Morphy neatly avoids this trap and provides a wonderful example of the struggle to achieve cross-cultural comprehension by presenting the history of a conversation that occurred in 1976 in which the great Yolngu artist Narritjin Maymuru, his son Banapana, Morphy, and Morphy’s academic advisor, Anthony Forge, took part. Forge’s own area of study was the art of the Abelam people of Papua New Guinea. The Abelam have little to say about the content of their paintings and do not relate them to mythic stories or cultural histories in a way that corresponds to either Yolngu or Western methods of organizing either the thematic or iconographic elements of their art. By allowing us to witness the manner in which Narritjin and Banapana “make sense” of the images of Abelam art, Morphy allows us to gaze at a reflection of our own attempts to bridge such divisions, to observe the strategies by which we may be able to approach an understanding of what we mean by art, how we define its elements, and how we interpret it.

This episode of cross-cultural investigation leads to Morphy’s discussion of “Art Theory and Art Discourse Across Cultures.” In this chapter he attempts to look at the distinctive ways in which anthropology and art history have tried to approach the art object, often unnecessarily and self-defeatingly working at cross purposes to one another. With respect to the art object the disciplines have too often emphasized their differences rather than what they have in common. Morphy wants instead to deploy the techniques of anthropology “to develop an art history that is sensitive to the different ontologies of art cross-culturally–to different ways in which people talk about and conceive of artworks” (p. 145).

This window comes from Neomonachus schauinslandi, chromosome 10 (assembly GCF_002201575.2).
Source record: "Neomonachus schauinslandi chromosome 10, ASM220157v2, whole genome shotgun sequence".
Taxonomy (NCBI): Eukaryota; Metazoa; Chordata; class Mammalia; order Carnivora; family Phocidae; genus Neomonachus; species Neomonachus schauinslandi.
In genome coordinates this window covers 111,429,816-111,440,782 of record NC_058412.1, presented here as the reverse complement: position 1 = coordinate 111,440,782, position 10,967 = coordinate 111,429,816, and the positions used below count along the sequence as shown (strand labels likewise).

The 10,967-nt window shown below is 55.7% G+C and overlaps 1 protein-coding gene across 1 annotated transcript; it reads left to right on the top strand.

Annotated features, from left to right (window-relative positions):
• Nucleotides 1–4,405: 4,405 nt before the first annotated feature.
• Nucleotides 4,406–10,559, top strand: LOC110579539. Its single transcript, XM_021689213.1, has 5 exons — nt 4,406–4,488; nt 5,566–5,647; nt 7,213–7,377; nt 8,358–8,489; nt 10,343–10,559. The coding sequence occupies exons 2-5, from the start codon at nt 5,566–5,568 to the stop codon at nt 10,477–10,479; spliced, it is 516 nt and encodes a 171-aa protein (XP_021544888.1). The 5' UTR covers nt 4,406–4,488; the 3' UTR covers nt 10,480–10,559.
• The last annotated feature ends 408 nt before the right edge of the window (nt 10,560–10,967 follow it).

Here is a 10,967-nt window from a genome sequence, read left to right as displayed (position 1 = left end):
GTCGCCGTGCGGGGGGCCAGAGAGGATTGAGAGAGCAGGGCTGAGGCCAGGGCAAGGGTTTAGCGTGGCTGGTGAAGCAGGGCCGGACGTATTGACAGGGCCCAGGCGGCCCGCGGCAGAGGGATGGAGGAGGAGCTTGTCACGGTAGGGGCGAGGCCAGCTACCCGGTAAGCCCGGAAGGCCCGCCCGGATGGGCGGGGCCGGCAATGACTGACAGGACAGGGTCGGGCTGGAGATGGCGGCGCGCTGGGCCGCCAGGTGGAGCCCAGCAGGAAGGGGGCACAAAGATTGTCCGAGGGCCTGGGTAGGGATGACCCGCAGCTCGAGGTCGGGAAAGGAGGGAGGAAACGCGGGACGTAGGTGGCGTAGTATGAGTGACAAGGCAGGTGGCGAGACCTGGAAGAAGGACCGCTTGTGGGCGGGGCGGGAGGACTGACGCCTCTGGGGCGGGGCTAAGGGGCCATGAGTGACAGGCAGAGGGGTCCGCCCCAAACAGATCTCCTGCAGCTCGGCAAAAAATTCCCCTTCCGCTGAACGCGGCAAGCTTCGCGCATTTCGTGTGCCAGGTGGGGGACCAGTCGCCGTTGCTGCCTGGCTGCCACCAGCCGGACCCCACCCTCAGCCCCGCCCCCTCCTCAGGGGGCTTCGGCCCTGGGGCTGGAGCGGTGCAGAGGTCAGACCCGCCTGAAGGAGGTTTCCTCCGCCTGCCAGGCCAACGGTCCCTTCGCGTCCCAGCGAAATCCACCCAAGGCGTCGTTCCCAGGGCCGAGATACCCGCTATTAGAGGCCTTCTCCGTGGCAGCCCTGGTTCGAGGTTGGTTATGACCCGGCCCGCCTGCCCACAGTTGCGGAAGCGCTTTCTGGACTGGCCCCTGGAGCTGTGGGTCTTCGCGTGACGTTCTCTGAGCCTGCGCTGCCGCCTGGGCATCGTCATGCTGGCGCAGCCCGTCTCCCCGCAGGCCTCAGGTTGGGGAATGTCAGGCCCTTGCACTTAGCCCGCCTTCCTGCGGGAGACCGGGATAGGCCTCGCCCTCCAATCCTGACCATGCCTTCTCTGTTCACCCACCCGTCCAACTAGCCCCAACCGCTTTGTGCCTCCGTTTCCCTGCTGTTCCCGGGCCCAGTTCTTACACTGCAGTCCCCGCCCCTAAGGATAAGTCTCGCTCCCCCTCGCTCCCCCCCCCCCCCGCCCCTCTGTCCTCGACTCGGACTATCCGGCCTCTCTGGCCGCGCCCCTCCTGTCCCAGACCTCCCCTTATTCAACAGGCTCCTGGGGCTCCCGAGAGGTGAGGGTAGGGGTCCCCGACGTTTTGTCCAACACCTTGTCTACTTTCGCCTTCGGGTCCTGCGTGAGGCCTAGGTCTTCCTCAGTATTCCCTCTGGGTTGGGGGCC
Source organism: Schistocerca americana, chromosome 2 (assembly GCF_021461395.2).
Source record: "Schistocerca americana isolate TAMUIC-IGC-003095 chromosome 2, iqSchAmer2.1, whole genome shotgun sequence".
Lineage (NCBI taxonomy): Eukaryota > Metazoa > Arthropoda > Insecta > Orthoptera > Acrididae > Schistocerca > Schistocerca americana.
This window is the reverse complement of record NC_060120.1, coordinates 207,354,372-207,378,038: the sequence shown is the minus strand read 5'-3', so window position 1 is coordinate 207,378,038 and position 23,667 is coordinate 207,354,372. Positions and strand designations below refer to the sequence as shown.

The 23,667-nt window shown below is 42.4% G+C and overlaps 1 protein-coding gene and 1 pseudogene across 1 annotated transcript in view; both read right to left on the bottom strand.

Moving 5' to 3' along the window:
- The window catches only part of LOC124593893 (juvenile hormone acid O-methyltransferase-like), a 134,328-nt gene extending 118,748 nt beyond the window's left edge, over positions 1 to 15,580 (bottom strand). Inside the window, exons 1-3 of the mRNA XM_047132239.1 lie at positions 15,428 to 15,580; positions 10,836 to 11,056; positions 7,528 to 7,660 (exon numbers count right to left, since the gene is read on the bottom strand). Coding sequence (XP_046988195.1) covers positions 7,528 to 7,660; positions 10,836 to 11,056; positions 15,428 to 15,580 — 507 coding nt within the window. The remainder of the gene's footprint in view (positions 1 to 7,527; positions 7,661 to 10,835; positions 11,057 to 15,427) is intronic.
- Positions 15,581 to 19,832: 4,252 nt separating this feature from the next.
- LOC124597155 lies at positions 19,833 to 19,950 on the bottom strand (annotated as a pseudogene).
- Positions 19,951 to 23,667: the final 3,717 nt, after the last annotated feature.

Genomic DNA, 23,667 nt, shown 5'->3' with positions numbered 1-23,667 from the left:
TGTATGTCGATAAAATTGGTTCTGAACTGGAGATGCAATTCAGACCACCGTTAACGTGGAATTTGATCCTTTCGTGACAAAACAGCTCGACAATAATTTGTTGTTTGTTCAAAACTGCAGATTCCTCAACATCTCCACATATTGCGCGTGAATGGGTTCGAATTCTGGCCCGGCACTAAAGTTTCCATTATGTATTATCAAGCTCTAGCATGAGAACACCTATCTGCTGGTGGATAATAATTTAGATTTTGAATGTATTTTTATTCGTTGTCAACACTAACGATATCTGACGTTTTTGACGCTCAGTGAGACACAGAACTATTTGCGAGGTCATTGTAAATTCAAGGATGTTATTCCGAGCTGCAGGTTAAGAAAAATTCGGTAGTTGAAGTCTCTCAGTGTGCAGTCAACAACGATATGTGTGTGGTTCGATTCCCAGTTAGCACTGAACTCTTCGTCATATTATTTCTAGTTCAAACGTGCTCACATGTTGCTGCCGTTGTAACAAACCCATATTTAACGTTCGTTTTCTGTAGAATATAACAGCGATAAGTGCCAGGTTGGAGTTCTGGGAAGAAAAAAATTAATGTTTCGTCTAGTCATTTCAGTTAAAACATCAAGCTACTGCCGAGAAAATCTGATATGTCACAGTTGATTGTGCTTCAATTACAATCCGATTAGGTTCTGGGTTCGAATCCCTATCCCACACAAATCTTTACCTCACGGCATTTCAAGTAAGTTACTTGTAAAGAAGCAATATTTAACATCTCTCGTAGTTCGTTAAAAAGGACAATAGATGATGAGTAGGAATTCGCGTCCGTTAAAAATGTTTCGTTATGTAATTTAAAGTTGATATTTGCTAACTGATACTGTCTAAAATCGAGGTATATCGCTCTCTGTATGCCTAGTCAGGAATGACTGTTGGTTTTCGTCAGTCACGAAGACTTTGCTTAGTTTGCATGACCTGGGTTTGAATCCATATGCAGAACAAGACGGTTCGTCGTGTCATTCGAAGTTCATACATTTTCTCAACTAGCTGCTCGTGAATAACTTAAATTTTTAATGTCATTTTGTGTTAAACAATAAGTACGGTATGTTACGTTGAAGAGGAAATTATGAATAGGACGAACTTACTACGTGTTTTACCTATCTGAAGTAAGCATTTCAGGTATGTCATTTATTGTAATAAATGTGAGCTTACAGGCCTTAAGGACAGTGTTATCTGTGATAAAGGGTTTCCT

He also illuminates the cross-cultural examination of artworks by contrasting the manner in which Kuninjku and Yolngu arts organize themselves. Here again, readers ofAncestral Connections and Luke Taylor’s major study of Kuninjku art, Seeing the Inside: bark painting in Western Arnhem Land (Oxford, 1996) will find themselves on familiar ground, although the synthesis of the differences in the traditions that Morphy offers here is enlightening (especially after the preceding discussion of Abelam art). Less experienced students of the art of Arnhem Land will find this a valuable lesson in the distinctions that exist in the art of the Top End. Thoughtful readers in either category will be encouraged to consider this cross-cultural approach more broadly within the realm of Indigenous art.